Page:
PhD offer: EMERALD – ElectroMagnetic imaging for a novel genERation of medicAL Devices


This PhD position is part of the Marie Skłodowska-Curie Innovative Training Network “EMERALD – ElectroMagnetic imaging for a novel genERation of medicAL Devices”, funded by the European Union’s Horizon 2020 Research and Innovation Program.

EMERALD is the coherent action of leading European engineering groups involved in electromagnetic (EM) technology for medical imaging to form a cohort of highly-skilled researchers capable of accelerating the translation of this technology “from research bench to patient bedside”. EM imaging technology involves the illumination of the portion of the body under investigation with low-power non-ionizing EM waves in the microwave spectrum and the use of the resultant backscattered signals to generate images of the internal structure of the body.

The objective pursued by EMERALD is to accelerate translation of research in EM medical imaging into clinical prototypes. To this end, EMERALD will establish a group of 13 outstanding early stage researchers (ESRs) who will be the European leaders in this field, through a unique scientific and training program. The EMERALD consortium involves academic institutions, industrial partners, hospitals and university medical centers.

The EMERALD trained researchers will drive the future developments of EM imaging technology, thanks to the targeted skills they will attain, and their established connections with clinicians and stakeholders.


The main research topic of the offered PhD position, available at  will be the design and realization of breast and head phantoms adapted to the geometry of the devices developed in the framework of the EMERALD project and their use for the development of microwave imaging algorithms. The main objectives of the planned research activities will be:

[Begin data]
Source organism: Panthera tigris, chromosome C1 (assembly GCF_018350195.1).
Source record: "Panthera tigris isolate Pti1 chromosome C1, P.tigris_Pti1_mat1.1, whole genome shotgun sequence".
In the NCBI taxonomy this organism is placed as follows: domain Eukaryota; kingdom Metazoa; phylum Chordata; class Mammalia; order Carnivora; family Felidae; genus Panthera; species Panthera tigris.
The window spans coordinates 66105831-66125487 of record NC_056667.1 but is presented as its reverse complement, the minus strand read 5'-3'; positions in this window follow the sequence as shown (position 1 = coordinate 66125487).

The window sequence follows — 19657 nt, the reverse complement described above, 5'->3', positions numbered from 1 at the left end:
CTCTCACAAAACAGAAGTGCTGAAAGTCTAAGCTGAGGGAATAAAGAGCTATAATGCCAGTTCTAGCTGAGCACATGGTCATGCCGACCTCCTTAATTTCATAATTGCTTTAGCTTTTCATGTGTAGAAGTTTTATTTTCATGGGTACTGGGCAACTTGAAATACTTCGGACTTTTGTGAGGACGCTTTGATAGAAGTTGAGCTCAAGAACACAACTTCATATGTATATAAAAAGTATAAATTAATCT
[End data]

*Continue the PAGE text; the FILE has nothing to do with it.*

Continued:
• Design and production of 3-D printed breast and head phantoms;
  • Production and dielectric characterization of mixtures that mimic different biological tissues in the microwave frequency range;
  • Computation of the electromagnetic field inside the phantom with and without tumor or infarcted tissue mimicking anomaly;
  • Extension of the existing microwave imaging algorithms from the 2D case to the 3D case;
  • Use of the phantoms STL (STereoLithography) files to include a priori information in the microwave imaging algorithms.

This work will include a close collaboration with clinicians involved in the project, particularly those from Lariboisière University Hospital, in France.

More informations: